This means that all the child’s instructors and therapists (OT, PT, SLP, ABA and so forth) should be kept in the loop about which technologies yield the best results. Technology should assist the autistic child in achieving their learning goals, whether that be practicing life skills, improving speech, or building on scholastic subjects like typing or math.



Learning Center For Independent Living in Adulthood

autism living skills

 

Parents of special needs children are often gripped with fear when they confront the thought, “What will my child do without me?”

A mother in LaCosta, CA found a living community in Sonoma that provides a housing solution for adults with autism. But other places throughout the country have made similar efforts.

The state of Connecticut has recently funded the High Road Academy in Wallingford. It is a school of special education designed for students with low cognitive functioning. They have opened up the 40 day program for grades K-12 and ages 5- 21. The curriculum is focused on teaching independent living skills as well as communication, behavior, and social skills.

The programs helps build daily living skills that include sorting and folding laundry and making the bed. The classroom is set up like a typical one bedroom apartment and supplied with bedding, clothing, and a washer and dryer.

Cole Horne is 17 years old and currently enrolled at High Road Academy. His parents have noticed a great improvement in his social skills. He is more willing to ask questions from instructors and interact with other students than before his involvement in the academy. They believe it’s because he is more comfortable in an environment where people understand him better.

At home Cole is now asked to clean and set the table which is something his parents would have never thought of asking in the past. Children like Cole are very good with following directions. However, the school motivates students to complete more tasks on their own such as problem solving and planning. The ultimate goal is independent living so that when students complete the program, they have a wider network of options.

At Shema Kolainu – Hear Our Voices, we offer a similar program called the Daily Living Skills Center. Our set up is somewhat different than High Road Academy while keeping similar learning objectives. We have a mini-supermarket, laundry center, kitchen, bedroom, and a gym. Our goal is the same – independent living. We hope that through centers and programs like these we help autistic individuals gain more confidence within their communities.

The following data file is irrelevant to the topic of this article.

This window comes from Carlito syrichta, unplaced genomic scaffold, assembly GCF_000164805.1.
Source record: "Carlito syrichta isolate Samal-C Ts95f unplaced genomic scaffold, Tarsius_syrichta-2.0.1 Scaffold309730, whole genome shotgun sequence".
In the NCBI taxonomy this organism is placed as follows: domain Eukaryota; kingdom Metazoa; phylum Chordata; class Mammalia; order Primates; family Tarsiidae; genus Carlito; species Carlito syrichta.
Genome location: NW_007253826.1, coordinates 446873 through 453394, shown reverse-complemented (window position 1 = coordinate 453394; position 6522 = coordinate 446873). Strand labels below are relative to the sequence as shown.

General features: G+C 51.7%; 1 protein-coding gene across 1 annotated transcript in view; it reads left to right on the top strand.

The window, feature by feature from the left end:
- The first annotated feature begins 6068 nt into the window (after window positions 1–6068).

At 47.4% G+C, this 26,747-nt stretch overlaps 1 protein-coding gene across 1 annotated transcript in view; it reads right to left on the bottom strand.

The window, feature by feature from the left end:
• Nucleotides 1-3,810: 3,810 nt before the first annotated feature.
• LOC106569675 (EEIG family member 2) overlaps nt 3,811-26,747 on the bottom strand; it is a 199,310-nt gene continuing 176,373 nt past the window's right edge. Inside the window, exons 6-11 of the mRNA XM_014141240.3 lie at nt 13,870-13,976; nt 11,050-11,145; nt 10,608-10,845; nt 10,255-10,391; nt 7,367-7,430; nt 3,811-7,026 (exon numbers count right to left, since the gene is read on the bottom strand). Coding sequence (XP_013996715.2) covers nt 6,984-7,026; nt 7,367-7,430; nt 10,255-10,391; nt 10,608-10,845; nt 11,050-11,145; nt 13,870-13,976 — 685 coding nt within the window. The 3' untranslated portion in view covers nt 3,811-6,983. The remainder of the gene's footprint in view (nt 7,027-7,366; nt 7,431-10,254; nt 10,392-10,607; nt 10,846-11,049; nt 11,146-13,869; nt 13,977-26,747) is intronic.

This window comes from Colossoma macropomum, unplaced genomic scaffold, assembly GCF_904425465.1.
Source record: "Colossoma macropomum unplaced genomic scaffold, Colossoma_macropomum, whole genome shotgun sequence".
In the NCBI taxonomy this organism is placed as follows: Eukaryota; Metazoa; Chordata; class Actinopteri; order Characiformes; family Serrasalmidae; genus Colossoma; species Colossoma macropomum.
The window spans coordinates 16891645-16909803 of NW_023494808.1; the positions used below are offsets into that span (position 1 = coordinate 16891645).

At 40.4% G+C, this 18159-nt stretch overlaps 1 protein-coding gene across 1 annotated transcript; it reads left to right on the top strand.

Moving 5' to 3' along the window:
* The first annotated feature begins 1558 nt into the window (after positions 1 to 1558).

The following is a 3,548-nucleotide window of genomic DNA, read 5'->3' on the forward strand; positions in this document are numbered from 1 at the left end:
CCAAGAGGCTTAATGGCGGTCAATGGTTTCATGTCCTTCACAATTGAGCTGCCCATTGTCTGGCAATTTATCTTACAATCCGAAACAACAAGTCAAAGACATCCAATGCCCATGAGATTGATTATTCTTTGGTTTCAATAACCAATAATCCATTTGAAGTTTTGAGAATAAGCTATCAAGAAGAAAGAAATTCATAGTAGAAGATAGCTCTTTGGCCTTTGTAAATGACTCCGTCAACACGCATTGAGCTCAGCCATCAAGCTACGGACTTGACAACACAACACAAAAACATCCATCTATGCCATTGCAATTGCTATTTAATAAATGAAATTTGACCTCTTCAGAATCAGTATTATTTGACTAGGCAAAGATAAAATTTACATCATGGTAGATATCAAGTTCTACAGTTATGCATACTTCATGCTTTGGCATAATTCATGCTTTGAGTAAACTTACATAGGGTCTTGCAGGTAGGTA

Written by Raiza Belarmino



Assembly Member Helene Weinstein Visits Shema Kolainu

helene weinstein visits shema kolainu

Shema Kolainu breakfast with New York State Assembly Member Helene Weinstein. (Left-Right: Ezra Friedlander- CEO of The Friedlander Group, Assemblywoman Helene Weinstein, Shema Kolainu CEO Dr. Joshua Weinstein, IEP Coordinator Chani Katz, Program Director Suri Gruen)

As a member of The New York State Assembly, Helene Weinstein has long acted as an advocate for family and child services.

Assemblywoman Helene Weinstein paid a visit to Shema Kolainu School and Center for Children With Autism for a formal tour of the school while she learned about the standout programs offered. The day began with an intimate breakfast and discussion with Shema Kolainu administrators including CEO Dr. Joshua Weinstein.

Ms. Weinstein has attended events with Shema Kolainu before, having spoken at last year’s Legislative Breakfast. As someone who has fought hard to pass legislation protecting both children and the disabled, she was interested to learn more about the services offered to children with autism in our community and how the children are able to obtain them. She presides over District 141, which includes many of the children who attend school here.

Over bread rolls and orange juice, administrators explained the history of Shema Kolainu. The politician was intrigued to learn what services are offered through Shema Kolainu that are not offered in the public school system, particularly a preschool program exclusively for children with autism.